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Newsletter: Volume 27 April 2009

Contributions to the next WAC Newsletter due 18th May 2009

Archaeologists Without Borders Workshop

Report on the website of the World Archaeological Congress

Archaeologies of Art Podcast Series Launched!

Call for WAC members to nominate Indigenous people

World Archaeological Congress honors Larry Zimmerman

Dr Andree Rosenfeld

Recommendation on ERA Draft Quality Ranking

WAC-6 Media Releases

WAC-6 Closing Ceremony Speech

Portuguese WAC-6 Media Releases

German WAC-6 Media Releases

Spanish WAC-6 Media Releases

Turkish WAC-6 Media Releases

Czech. WAC-6 Media Release on Iran

 

 


Terms of reference for the Space Heritage Task Force

WAC recognises that the material culture and places associated with space exploration are significant at individual, local, organisational, national and international levels. As space industries and eventual space colonisation develop in the 21st century, it is necessary to consider what and how elements of this cultural heritage should be preserved for the benefit of present and future generations.

The material culture of space exploration extends from the surface of the Earth to beyond the Solar System. In astronomy and rocketry its beginnings date from well before the Second World War. Sites, places and objects related to space exploration include research and development sites; launch facilities and tracking stations on Earth; satellites and so-called space junk in orbit round Earth; spacecraft and space debris in orbit around other bodies in the Solar System; landing and crash sites on the Moon, Mars, Venus, a small selection of asteroids and soon some of the moons of the outer planets, as well as both space and Earth-based telescopes and associated equipment and infrastructure.

As a basis for effective management, the significance of the material culture of space exploration must be understood. The Task Force will:

  • Identify themes relating to space exploration with specific reference to the impact of space exploration on non-spacefaring nations, developing countries and Indigenous peoples;
  • Investigate ways of assessing significance at individual, local, organisational, national and international levels.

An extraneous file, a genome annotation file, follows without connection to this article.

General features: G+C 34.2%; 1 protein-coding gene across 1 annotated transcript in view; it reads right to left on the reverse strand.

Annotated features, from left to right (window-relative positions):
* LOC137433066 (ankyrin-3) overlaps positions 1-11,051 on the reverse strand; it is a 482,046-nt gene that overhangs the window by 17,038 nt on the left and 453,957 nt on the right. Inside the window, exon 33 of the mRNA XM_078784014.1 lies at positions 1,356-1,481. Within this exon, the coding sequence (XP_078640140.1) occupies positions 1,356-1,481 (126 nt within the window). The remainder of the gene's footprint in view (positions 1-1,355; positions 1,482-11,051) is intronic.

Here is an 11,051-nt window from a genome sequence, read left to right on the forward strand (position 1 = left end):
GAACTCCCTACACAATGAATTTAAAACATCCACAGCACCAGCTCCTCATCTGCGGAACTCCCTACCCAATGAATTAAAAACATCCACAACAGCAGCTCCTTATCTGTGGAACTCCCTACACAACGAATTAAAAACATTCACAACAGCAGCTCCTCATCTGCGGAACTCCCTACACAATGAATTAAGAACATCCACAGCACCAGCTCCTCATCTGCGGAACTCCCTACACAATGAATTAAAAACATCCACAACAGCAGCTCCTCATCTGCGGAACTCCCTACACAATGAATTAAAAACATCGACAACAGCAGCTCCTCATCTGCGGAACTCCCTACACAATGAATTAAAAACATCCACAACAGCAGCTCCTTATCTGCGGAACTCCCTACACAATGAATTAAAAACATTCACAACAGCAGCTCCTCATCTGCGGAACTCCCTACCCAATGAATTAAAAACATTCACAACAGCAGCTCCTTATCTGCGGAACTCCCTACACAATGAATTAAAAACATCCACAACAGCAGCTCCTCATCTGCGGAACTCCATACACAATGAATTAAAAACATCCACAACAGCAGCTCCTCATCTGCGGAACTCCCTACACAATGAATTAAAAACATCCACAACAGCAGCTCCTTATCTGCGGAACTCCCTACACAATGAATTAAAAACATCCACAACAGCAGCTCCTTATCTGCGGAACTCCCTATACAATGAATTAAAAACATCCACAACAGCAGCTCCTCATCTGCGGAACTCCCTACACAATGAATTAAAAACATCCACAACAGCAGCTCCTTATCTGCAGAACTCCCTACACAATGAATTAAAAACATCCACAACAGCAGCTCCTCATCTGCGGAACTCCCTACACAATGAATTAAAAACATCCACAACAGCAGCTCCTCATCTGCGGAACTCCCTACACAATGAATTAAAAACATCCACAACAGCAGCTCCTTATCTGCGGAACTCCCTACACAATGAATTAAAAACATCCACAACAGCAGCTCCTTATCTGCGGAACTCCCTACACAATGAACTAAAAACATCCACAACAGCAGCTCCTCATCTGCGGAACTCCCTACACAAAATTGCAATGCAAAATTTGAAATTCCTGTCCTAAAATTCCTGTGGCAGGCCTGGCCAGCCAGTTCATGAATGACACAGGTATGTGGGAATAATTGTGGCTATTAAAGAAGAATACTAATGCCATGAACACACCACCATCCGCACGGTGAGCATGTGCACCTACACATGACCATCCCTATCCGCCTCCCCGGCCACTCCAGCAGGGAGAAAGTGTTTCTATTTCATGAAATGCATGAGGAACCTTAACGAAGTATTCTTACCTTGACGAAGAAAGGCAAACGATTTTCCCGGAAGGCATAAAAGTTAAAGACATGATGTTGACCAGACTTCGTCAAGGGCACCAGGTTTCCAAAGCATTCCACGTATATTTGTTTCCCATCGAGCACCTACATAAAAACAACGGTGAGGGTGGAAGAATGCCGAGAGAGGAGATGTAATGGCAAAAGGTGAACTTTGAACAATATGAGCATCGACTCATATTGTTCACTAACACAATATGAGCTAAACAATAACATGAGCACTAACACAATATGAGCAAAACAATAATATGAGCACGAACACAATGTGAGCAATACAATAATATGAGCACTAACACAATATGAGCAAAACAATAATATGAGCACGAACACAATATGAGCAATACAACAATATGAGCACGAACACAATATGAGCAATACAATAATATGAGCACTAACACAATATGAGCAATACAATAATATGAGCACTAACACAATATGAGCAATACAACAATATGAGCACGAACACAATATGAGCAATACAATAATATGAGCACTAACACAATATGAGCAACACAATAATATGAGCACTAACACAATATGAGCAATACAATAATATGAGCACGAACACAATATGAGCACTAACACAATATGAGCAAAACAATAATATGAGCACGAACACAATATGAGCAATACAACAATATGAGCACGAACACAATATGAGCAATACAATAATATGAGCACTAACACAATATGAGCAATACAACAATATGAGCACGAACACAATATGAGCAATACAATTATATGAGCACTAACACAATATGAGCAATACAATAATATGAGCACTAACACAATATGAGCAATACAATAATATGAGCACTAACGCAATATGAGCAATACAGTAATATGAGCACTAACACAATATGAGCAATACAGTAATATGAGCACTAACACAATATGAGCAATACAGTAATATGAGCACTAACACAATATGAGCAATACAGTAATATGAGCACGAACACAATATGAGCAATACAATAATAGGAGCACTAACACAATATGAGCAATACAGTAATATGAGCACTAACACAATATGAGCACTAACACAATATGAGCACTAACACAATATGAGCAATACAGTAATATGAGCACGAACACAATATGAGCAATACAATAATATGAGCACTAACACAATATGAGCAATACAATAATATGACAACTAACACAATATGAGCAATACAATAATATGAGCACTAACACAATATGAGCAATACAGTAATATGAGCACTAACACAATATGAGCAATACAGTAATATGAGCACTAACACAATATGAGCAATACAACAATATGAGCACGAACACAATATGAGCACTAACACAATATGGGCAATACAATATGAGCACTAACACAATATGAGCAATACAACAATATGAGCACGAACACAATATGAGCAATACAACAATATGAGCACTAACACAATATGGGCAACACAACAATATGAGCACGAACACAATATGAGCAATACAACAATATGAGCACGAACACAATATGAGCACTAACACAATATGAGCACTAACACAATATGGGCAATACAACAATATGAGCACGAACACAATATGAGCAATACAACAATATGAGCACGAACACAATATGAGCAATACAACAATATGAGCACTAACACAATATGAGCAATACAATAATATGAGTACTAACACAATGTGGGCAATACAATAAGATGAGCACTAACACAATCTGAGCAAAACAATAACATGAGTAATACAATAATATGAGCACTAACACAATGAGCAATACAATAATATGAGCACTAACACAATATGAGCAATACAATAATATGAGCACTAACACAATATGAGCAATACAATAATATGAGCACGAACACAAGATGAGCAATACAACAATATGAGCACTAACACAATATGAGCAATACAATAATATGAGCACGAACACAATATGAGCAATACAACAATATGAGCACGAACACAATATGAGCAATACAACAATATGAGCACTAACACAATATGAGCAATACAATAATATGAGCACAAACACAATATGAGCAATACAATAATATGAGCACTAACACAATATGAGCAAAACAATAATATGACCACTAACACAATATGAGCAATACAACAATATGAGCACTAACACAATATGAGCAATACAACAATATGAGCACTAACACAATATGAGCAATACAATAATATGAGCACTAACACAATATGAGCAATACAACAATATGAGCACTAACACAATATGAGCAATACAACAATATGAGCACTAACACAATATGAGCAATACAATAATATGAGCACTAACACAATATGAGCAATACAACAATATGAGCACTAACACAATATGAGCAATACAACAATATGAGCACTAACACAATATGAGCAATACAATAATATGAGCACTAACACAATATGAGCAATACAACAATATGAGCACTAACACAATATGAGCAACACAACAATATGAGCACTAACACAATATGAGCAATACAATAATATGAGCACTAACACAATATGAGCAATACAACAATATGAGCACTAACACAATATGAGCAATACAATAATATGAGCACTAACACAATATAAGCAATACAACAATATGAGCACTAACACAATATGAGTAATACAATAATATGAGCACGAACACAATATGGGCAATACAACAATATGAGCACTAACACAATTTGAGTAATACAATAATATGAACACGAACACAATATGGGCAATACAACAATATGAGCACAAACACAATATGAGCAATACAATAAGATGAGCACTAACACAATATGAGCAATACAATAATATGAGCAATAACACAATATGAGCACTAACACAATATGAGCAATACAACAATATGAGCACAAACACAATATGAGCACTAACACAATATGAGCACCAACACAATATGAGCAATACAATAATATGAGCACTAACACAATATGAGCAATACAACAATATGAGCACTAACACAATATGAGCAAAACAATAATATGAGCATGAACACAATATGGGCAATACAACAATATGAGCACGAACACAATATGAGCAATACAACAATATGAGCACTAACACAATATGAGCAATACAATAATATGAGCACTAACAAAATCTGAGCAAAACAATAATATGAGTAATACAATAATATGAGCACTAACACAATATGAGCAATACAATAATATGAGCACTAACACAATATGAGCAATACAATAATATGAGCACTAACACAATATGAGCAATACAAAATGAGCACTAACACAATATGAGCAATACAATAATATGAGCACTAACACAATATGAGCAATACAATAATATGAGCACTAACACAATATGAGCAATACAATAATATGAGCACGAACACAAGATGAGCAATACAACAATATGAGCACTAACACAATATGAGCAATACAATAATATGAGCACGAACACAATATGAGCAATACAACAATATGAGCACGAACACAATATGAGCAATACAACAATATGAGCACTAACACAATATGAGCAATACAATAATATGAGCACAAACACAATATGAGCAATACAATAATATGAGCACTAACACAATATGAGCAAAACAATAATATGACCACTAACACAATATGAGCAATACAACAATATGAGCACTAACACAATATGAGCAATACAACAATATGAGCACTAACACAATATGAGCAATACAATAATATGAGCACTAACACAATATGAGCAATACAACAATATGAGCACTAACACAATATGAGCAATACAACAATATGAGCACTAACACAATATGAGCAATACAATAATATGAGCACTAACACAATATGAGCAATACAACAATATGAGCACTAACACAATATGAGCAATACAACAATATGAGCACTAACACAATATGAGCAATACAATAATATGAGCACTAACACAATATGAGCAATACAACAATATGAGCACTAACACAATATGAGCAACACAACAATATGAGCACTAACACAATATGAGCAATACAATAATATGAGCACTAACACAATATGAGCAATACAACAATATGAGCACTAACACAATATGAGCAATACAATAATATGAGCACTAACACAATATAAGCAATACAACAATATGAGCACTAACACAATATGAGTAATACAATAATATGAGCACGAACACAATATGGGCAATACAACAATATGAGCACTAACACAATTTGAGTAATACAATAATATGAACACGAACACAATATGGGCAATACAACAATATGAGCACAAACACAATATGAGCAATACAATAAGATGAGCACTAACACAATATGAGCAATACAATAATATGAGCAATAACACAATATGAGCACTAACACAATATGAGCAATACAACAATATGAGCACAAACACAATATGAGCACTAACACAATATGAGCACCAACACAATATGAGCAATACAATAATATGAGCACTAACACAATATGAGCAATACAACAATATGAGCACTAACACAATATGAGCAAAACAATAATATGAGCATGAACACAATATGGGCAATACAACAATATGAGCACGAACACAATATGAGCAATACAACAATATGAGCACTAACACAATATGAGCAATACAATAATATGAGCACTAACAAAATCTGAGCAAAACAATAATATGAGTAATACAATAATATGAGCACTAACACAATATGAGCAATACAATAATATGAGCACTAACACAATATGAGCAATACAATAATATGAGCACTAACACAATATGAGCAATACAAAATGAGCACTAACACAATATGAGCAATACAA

Some sites, places and objects may have significance far beyond the local or national level. The Task Force will:

  • Identify examples of such places, sites and objects that have exceptional cultural heritage value and whose preservation will benefit all humankind;
  • Investigate avenues for preservation within existing structures, for example, the World Heritage Convention;
  • Propose a set of cultural, historical, social and scientific criteria for preserving space heritage places of exceptional cultural heritage value.

The cooperation of international space agencies, national space agencies, the aerospace industry and the principal astronomical and astronautical associations is an essential part in ensuring the appropriate management of the cultural heritage of space exploration. The Task Force will:

  • Identify relevant international and national organisations;
  • Lobby relevant international and national bodies to ensure participation in preservation efforts;
  • Explore avenues for raising sufficient funds for the preservation and where feasible conservation of at least a selection of space heritage places, sites and objects deemed of greater or exceptional significance.

The Space Heritage Task Force will present an interim report at the next WAC Inter-Congress conference.

A.C. Gorman and J.B. Campbell, November 2003

For more information, please email Alice Gorman or John Campbell